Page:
Reposted from Feminism and Religion
The month of May finds those within the Christian tradition solidly within Easter season, reveling in the promise of resurrection, while simultaneously celebrating Mother’s Day. To be honest, I’d never seen much of a correlation between these two events in the past. But since my brother’s death in March, I’m viewing everything through the lens of grief, likely a new perspective that will color the way I see the world forever. Namely, until this year, I’d never really given much thought to what Jesus’ mother, Mary, was feeling in a post-resurrection world. Of course, the suffering, sorrow, and sadness of a mother who watched her child die is something that most Christian churches highlight during Holy Week, on Good Friday, or even on Easter Sunday. But then our liturgy shifts, as though Mary transitioned from weeping at the gruesome death of her child one day and then suddenly celebrates the reality of resurrection the next. At the risk of extreme blasphemy—a place where I consistently reside—when I place myself in Mary’s shoes as a mother, resurrection kinda sucks.
Our Lady of Sorrows
It’s true that it must have been some kind of comfort to her to learn that her child was dead no longer, but it’s not like Jesus stuck around for 33 more years for family meals, laughter, love, and supporting his mother as she aged. Orthodoxy tells us Jesus was resurrected, but it’s not like Mary was able to experience life with her child on earth anymore. Such it is with Our Lady of Sorrows, a Christian icon that depicts Mary, the mother of Jesus, with seven swords piercing her heart, suffering in such a way that only a mother who has lost a child can truly relate. In iconography, the seven swords represent Mary’s seven sufferings: the prophecy of Simon, the escape and flight to Egypt, losing Jesus as a child in the temple, meeting Jesus on the Via Dolorosa, witnessing the crucifixion, seeing Jesus’ side pierced and subsequently descending from the cross, and the burial of her beloved child.
As I wade through this first Easter season without my little brother, Carl, I feel a bit like resurrection is a slap in the face. In fact, I cannot help but remember a conversation with Carl on his 33rd birthday. His addiction had been spiraling out of control for nearly a year at this point when I called to wish him a “Happy Jesus Year” for his birthday. Caustic and possibly a bit morose, many religion scholars refer to one’s 33rd year as the “Jesus year” since that’s the year Jesus died. Though his education in religion was never formalized by the ivory tower, my little brother was, indeed, a religion scholar. We joked about his Jesus year when I turned the conversation serious upon saying, in light of his addiction, “Please don’t end this year like Jesus did.” I, of course, was referring to death, because my family lived in fear of Carl’s death every time he didn’t answer his phone, respond to a text, or open the front door, afraid that drugs had taken his life. Without missing a beat, Carl responded, “Resurrection doesn’t sound so bad to me.”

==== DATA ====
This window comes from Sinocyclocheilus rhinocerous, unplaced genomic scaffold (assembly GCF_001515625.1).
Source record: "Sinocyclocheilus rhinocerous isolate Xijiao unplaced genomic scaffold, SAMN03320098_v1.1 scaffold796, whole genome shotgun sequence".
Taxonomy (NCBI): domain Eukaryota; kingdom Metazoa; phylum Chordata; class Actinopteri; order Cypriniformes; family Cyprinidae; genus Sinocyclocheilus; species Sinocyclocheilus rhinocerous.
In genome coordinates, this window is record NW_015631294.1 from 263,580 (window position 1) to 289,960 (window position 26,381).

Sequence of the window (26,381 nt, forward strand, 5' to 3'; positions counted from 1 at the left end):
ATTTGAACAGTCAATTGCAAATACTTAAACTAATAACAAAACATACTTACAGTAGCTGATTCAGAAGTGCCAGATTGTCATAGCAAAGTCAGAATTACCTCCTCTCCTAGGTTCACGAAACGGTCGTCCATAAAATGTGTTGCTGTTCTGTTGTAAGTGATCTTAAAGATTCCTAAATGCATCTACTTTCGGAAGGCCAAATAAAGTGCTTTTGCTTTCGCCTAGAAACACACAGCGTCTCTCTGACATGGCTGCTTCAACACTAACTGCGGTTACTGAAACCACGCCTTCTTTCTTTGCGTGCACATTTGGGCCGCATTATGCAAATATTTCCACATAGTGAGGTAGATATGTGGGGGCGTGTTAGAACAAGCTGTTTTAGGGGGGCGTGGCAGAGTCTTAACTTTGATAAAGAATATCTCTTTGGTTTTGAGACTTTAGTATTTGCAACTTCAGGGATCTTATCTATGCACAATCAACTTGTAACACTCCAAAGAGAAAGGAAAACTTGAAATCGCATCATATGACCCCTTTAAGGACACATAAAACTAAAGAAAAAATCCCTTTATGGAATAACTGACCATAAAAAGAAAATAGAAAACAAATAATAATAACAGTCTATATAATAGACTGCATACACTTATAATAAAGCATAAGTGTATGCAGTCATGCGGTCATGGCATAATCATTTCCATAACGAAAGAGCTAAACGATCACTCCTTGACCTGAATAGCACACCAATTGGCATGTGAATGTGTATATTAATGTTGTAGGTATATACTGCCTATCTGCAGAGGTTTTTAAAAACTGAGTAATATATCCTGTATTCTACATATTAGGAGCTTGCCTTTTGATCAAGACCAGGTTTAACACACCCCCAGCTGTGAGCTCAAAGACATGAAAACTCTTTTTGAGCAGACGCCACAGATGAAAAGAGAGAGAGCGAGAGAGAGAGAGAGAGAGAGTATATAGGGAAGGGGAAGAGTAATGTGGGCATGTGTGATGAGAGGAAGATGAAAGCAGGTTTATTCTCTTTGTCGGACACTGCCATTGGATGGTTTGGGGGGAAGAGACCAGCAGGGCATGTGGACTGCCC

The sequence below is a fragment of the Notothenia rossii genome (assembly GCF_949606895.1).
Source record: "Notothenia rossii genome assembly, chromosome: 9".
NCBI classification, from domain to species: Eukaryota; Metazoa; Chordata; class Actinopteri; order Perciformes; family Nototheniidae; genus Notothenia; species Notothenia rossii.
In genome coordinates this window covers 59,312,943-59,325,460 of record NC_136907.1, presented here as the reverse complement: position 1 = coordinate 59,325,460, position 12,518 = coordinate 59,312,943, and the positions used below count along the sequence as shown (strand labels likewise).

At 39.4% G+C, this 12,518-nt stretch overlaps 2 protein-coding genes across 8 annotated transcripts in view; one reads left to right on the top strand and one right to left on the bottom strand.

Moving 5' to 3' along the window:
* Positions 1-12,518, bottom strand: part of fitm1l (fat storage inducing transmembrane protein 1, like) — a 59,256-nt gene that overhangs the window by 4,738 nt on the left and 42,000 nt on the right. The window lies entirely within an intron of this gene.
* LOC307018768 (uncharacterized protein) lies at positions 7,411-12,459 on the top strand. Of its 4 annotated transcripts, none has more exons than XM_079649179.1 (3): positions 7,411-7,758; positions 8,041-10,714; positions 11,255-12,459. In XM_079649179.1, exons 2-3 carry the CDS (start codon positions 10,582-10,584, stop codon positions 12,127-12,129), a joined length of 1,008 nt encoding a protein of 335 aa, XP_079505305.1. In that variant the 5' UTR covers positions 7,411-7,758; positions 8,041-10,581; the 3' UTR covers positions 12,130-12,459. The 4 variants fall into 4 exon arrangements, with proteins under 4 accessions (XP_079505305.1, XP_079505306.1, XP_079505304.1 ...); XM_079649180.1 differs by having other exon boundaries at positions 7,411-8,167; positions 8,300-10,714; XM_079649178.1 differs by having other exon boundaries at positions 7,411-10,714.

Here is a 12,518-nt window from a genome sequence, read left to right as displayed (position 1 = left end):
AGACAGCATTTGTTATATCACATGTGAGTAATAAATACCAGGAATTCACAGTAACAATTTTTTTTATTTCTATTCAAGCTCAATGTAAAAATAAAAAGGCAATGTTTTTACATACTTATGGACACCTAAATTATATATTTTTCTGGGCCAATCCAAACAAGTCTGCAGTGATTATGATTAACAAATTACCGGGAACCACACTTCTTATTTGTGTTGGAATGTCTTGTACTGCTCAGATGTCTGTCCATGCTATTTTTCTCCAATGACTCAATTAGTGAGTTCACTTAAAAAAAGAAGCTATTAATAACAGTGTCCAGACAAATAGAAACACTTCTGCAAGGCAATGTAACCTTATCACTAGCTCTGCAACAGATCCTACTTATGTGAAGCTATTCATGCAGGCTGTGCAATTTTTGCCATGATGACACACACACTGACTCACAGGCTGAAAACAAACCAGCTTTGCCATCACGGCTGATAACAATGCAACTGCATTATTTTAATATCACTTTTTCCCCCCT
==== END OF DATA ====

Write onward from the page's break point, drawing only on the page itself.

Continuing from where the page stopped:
Now, during this Easter season, resurrection doesn’t really seem so fair. It’s not fair that my brother died and will not rise so that we may bear witness to the wounds that destroyed him. It hurts for me, but my sorrow pales in comparison to my mother’s. Like Our Lady of Sorrows, her name is also Mary. Like Our Lady of Sorrows, she also held the body of her lifeless 33 year-old son upon finding him dead. Like Our Lady of Sorrows, her child’s death was not the only suffering she experienced, but countless swords of addiction, violence, and loss pierce her weeping heart.
The way my mother’s sorrow echoes Mary’s makes me think of the myriad mothers who weep this Easter season and Mother’s Day. I think, of course, of my own mother, but I also think of Charmaine Edwards, forced to bury her 15 year-old son, Jordan, because he was shot by a police officer for no reason. I think of the many mothers who have lost black sons at the hands of an unjust judicial system. I think of all the mothers whose hearts are perpetually pierced by the loss of a child. For there are many Marys weeping. And there are countless sorrows that pierce their bleeding hearts.
It is for these reasons that I painted Our Lady of Sorrows as a part of my new Holy Women Icons of Grief Series. Because resurrection may be a beautiful promise, perhaps even the foundation of the Christian tradition, but for many, it is a slap in the face of our grief. So, Our Lady of Sorrows cries out to us:
As the fruit of her womb
Drew a final breath,
Tears of sorrow pierced her heart
And sadness overcame her…
Last month, I dedicated my post to my brother’s memory, and for Mother’s Day, I’d like to dedicate Our Lady of Sorrows to the Mary who bore me—and my two little brothers—as a single mom who taught us the power of acceptance, harmony, and abiding love. Not all queer people can say that about their mothers, but I can because my mother accepted and celebrated my queerness without hesitation. She taught me, not feminist theory, but engaged feminism that lives and breathes and makes change. And for all the mothers who bear sorrow in their hearts because they’ve watched the fruit of their womb draw a final breath, I lift you up. As we lift one another up, it is my hope that our sorrows will overcome us a bit less. And perhaps that’s precisely what resurrection is: bearing one another’s pain and filling the empty places of sorrow with as much love as possible.